Twenty-plume Moth

My first photograph of any description in 2012 is this backlit Twenty-plume Moth - Alucita hexadactyla, photographed on the window at home in Godolphin Cross while I listened to Wolves loosing to a referee assisted Chelski, 1 - 2!

This very common little moth has a wingspan of around 15mm and is the only representative of it's family currently known from the UK. The adult moth can be found throughout the year, including January, hence it's appearance during this admittedly mild mid winter period.

As with other plumes the wings of these micro moths are divided into numerous feathery fingers or sections, rather than being 4 "solid" looking wings. The larvae feed on the leaves & flower buds of honeysuckle, so it is no surprise that the adult moth, which is a night flyer & readily attracted to lights, frequently enters domestic homes.

What attracted me to this impromptu bit of macro photography was the way the back lighting picked out all the detail in the "feathers".The shot (below) was taken on the 2nd January 2012 with a Canon 400D, Tamron 90mm macro, set at 1.3 sec, f14, ISO 200, on a Manfrotto tripod

Twenty - plume Moth

Back in September 2011 we also had the slightly larger Plume moth - Emmelina monodactyla, (wingspan of around 23mm), visiting our bathroom which unlike the Twenty-plume Moth folds it's deeply divided wings together when at rest giving this highly distinctive "T" shape. The buff coloured adult moth has a pale central stripe running along the length of the abdomen which in turn has dark streaks along the centre line, (neither of which is particularly clear in my photograph). The larvae feed on bindweed which sadly is fairly rampant in one area of our front garden! (Below photographed in the back garden 10th September 2011, Canon 400D, Tamron 90mm, 1/8 sec, f11, ISO 200, Manfrotto tripod)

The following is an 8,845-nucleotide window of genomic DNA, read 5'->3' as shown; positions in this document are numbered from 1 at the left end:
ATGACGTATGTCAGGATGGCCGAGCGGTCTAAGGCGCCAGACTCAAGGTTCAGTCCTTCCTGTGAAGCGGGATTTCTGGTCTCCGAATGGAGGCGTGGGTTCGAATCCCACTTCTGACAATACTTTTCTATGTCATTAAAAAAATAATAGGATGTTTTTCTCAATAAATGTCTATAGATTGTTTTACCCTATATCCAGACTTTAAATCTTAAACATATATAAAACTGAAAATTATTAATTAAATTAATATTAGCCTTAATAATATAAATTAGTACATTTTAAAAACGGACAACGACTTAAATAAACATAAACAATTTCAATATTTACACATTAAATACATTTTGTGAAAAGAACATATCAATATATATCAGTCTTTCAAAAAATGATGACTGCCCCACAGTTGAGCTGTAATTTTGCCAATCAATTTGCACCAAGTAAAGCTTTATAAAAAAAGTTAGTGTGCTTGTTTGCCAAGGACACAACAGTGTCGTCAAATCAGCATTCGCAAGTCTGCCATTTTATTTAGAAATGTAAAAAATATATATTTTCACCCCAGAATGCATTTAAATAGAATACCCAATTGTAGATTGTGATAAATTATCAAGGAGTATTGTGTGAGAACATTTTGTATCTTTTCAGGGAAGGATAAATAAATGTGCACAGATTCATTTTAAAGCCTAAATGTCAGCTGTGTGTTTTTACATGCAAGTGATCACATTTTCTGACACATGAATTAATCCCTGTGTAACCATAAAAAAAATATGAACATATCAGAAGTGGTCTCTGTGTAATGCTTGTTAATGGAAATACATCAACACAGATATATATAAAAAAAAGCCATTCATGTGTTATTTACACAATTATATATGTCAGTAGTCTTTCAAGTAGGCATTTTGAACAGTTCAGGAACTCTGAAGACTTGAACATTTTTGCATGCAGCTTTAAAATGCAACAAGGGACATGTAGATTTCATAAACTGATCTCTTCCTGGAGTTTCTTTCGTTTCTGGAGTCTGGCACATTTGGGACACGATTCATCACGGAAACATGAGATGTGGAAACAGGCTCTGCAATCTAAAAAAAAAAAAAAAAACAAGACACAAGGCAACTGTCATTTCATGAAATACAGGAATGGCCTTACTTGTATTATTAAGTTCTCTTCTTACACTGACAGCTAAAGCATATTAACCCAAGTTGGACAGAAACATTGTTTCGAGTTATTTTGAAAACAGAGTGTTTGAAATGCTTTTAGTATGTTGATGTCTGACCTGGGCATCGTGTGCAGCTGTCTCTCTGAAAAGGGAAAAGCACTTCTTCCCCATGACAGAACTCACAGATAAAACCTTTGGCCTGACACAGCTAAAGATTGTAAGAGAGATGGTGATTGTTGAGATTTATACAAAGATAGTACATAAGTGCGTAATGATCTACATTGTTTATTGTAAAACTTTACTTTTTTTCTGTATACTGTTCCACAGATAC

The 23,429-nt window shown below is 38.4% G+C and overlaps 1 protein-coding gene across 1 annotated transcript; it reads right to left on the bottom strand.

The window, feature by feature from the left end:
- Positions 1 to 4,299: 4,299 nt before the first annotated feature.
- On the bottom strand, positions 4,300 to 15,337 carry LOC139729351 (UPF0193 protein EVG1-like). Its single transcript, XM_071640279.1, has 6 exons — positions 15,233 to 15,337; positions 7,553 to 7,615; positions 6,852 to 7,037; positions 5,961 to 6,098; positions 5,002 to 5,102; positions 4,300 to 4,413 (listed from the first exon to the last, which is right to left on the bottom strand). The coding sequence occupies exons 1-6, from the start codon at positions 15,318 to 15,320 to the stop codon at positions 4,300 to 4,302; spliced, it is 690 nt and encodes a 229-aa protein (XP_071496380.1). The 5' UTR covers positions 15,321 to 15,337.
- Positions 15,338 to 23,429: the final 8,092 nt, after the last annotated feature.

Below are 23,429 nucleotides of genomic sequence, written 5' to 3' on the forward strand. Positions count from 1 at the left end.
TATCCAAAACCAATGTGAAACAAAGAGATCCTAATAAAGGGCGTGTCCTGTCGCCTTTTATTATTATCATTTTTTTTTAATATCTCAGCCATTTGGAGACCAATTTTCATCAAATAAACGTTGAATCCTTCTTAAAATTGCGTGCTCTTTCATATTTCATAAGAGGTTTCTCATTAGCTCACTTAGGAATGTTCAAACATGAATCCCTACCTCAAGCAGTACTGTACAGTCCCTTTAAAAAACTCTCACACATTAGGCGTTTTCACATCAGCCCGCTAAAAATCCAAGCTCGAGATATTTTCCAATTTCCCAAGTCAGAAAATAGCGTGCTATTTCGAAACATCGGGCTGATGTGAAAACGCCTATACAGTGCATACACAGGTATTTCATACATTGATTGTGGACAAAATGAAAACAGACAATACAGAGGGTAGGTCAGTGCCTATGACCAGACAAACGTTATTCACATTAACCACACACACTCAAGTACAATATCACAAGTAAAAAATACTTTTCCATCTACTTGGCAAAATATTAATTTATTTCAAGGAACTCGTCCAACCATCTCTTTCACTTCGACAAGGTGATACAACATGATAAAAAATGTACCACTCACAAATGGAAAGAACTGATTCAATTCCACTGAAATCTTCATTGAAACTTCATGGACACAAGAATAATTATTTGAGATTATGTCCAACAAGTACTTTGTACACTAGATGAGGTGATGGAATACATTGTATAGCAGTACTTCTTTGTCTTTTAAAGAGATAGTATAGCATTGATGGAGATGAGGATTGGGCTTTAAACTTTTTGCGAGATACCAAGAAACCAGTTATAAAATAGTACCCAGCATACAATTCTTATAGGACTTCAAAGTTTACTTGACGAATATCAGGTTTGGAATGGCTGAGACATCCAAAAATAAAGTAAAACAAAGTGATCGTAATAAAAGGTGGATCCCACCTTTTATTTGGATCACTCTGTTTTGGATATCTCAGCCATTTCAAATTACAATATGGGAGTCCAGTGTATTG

Plume moth - Emmelina monodactyla
The bind weed may well be the attraction for another occasional visitor to our garden, the ghostly looking White Plume Moth - Pterophorus pentadactyla, which is again fairly common and widespread, particularly along the coastal fringes of Cornwall, (this one was photographed near New Polzeath on the 28th June 2009, Canon 400D, Tamron 90mm, 1/400sec, f10, ISO 200, handheld). The forewings are each split into two "feathers" while the rear wings are split into three "feathers". The adults, with their wingspan of between 25 to 33mm, may be seen on the wing from May to August.

If you are interested in moths & butterflies in Cornwall, and/or have any identification queries regarding lepidoptera in general then you might find Cornwall Butterfly Conservation's excellent website a useful resource. The website's forum has many members with an extensive knowledge of moths which they readily share when responding to queries on the site. The CBC website can be found here:
Cornwall Moth Group also has it's own website at which aims to promote the recording & conservation of moths in the county.